Advertisement
YOU ARE HERE: LAT HomeCollections

GARDEN JOBS

Iris Ayes

October 05, 1986|GEORGE HARMON SCOTT and BILL SIDNAM

Bearded iris can still be divided and planted, as can Spuria and Siberian iris. The bulbous Dutch iris should be planted soon; if you wait until December, the bulbs may be too dry. Anyone interested in the many kinds of iris should contact an iris society through the Los Angeles State and County Arboretum or South Coast Botanic Garden.

Buy tulips, and keep them in a place where the temperature is below 50 degrees Fahrenheit but above freezing; the crisper of a refrigerator is ideal. They should be planted about Thanksgiving or later. Most tulips come from areas in the Near East, where the growing season may be only two to three months. Between the very cold winter and the very hot summer, the bulbs must act quickly. Here if planted too early, while the soil is still warm, they start to grow. As the weather gets colder, they may give up their bloom in an attempt to go dormant. Hyacinths and crocus are a bit the same way.

Shallots thrive in almost any soil and need very little care. They are sometimes available at local nurseries, most mail-order seed companies stock them, or you can plant the bulbs found in the produce section. Plant them one inch deep and two inches apart in a sunny area; they'll be ready to harvest when the tops turn brown and topple over. Pull the bulbs, and, keeping the tops on, let them dry in the sun for one week. Then remove the tops and store the bulbs in a dry area; they'll keep for up to a year. Leave a few bulbs in the ground to multiply. From a fall planting, this usually occurs in early spring.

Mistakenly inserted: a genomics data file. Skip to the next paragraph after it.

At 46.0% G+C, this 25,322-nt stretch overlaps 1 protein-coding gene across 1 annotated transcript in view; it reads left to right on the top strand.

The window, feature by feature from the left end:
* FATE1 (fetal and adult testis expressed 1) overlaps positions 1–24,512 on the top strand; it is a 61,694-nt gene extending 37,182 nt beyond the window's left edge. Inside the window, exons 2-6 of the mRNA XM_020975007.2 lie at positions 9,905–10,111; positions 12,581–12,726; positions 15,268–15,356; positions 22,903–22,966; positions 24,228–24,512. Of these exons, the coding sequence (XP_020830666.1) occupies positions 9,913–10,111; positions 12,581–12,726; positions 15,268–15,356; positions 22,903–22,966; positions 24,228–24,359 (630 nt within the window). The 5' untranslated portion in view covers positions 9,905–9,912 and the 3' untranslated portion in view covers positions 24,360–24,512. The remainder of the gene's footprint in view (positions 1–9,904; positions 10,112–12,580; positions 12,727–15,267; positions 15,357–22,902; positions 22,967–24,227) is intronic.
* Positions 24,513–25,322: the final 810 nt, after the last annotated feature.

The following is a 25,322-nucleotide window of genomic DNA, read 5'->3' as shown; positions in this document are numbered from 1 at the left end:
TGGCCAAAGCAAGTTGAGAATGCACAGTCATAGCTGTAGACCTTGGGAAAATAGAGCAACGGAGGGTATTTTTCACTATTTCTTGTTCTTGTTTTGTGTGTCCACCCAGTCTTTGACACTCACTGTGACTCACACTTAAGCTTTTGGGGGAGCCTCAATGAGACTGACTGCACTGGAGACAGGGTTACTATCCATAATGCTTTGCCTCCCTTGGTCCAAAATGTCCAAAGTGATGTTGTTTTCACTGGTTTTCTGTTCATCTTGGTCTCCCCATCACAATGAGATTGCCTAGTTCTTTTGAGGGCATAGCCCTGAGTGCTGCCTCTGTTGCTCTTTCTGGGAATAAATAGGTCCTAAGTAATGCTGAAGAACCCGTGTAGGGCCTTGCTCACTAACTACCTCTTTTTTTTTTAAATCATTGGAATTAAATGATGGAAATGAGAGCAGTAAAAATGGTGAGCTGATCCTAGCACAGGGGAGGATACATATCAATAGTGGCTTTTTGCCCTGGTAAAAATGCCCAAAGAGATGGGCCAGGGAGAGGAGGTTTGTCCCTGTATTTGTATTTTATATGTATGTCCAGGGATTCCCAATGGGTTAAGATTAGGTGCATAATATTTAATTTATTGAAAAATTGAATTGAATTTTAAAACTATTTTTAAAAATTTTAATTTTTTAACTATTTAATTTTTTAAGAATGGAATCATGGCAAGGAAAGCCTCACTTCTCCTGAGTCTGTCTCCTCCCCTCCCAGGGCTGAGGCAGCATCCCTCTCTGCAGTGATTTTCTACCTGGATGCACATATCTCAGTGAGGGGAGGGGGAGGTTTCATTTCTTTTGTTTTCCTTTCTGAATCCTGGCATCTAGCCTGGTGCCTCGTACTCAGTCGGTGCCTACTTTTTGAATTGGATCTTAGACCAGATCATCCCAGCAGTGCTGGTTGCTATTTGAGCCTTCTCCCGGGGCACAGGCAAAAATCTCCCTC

Elephant garlic produces huge bulbs with cloves that have a milder flavor than other garlic types. It is quite expensive at specialty produce markets, yet it is simple to grow in the garden or in a container. October is the time to plant it here, and cloves should be available in local nurseries this month.

Advertisement
Los Angeles Times Articles
|
|
|